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Lookup NU author(s): Professor Rachel CooperORCiD
This work is licensed under a Creative Commons Attribution 4.0 International License (CC BY 4.0).
© 2017 Article author(s).Objectives We conducted an individual participant meta-analysis to test the hypothesis that cortisol patterns indicative of dysregulated hypothalamic-pituitary-adrenal axis functioning would be prospectively associated with poorer well-being at follow-up. Setting Four large UK-based cohort studies. Participants Those providing valid salivary or serum cortisol samples (n=7515 for morning cortisol; n=1612 for cortisol awakening response) at baseline (age 44-82) and well-being data on the Warwick Edinburgh Mental Wellbeing Scale at follow-up (0-8 years) were included. Results Well-being was not associated with morning cortisol, diurnal slope or awakening response though a borderline association with evening cortisol was found. Adjusting for sex and follow-up time, each 1 SD increase in evening cortisol was associated with a â'0.47 (95% CI â'1.00 to 0.05) point lower well-being. This was attenuated by adjustment for body mass index, smoking and socioeconomic position. Between-study heterogeneity was low. Conclusions This study does not support the hypothesis that diurnal cortisol is prospectively associated with well-being up to 8 years later. However, replication in prospective studies with cortisol samples over multiple days is required.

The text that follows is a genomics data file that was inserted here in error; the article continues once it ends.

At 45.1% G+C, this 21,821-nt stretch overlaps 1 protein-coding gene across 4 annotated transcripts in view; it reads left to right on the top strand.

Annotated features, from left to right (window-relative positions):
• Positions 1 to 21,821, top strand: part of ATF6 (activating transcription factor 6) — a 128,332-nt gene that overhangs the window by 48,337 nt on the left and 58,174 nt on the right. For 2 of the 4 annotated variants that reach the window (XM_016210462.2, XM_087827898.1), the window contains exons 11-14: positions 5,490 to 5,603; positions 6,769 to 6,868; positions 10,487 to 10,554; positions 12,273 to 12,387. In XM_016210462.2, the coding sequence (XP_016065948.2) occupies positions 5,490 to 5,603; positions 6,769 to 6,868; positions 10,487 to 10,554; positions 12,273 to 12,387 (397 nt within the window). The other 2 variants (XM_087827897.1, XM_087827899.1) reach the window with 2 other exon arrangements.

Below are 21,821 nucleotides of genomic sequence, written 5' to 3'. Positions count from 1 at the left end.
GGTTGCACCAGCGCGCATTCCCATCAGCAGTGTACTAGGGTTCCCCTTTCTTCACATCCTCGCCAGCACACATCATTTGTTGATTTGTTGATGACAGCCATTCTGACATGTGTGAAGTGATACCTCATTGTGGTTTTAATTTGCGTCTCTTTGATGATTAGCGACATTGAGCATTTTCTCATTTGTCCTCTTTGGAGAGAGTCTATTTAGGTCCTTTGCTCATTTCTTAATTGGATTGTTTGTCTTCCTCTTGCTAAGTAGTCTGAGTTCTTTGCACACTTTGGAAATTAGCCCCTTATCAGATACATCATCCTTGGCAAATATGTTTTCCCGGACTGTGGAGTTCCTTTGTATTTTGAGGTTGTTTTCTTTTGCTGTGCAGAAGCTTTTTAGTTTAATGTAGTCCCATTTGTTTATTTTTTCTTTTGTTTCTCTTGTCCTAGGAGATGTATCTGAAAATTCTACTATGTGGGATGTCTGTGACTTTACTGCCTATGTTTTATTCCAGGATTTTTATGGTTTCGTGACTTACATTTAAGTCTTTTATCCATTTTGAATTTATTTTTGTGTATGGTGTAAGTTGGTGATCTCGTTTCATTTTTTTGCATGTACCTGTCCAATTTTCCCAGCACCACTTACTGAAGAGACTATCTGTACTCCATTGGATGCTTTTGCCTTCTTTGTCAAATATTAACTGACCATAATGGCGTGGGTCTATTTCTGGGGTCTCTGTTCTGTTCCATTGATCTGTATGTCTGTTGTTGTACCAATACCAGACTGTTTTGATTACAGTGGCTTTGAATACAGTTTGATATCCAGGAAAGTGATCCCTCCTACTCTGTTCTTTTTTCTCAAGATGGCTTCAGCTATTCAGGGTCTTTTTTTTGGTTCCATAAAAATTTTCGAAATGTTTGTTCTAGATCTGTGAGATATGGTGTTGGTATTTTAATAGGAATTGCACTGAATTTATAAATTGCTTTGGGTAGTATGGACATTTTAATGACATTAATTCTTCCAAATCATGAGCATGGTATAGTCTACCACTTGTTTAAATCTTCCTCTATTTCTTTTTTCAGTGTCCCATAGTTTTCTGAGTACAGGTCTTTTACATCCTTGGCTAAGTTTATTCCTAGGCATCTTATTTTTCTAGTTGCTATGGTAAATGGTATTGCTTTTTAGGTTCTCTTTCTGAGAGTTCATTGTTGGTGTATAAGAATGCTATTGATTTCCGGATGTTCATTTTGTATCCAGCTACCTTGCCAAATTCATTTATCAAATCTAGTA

Author(s): Stafford M, Ben-Shlomo Y, Cooper C, Gale C, Gardner MP, Geoffroy M-C, Power C, Kuh D, Cooper R
Publication type: Article
Publication status: Published
Journal: BMJ Open
Print publication date: 12/10/2017
Online publication date: 12/10/2017
Acceptance date: 13/07/2017
Date deposited: 20/01/2022
ISSN (electronic): 2044-6055
Publisher: BMJ Publishing Group
PubMed id: 29025828
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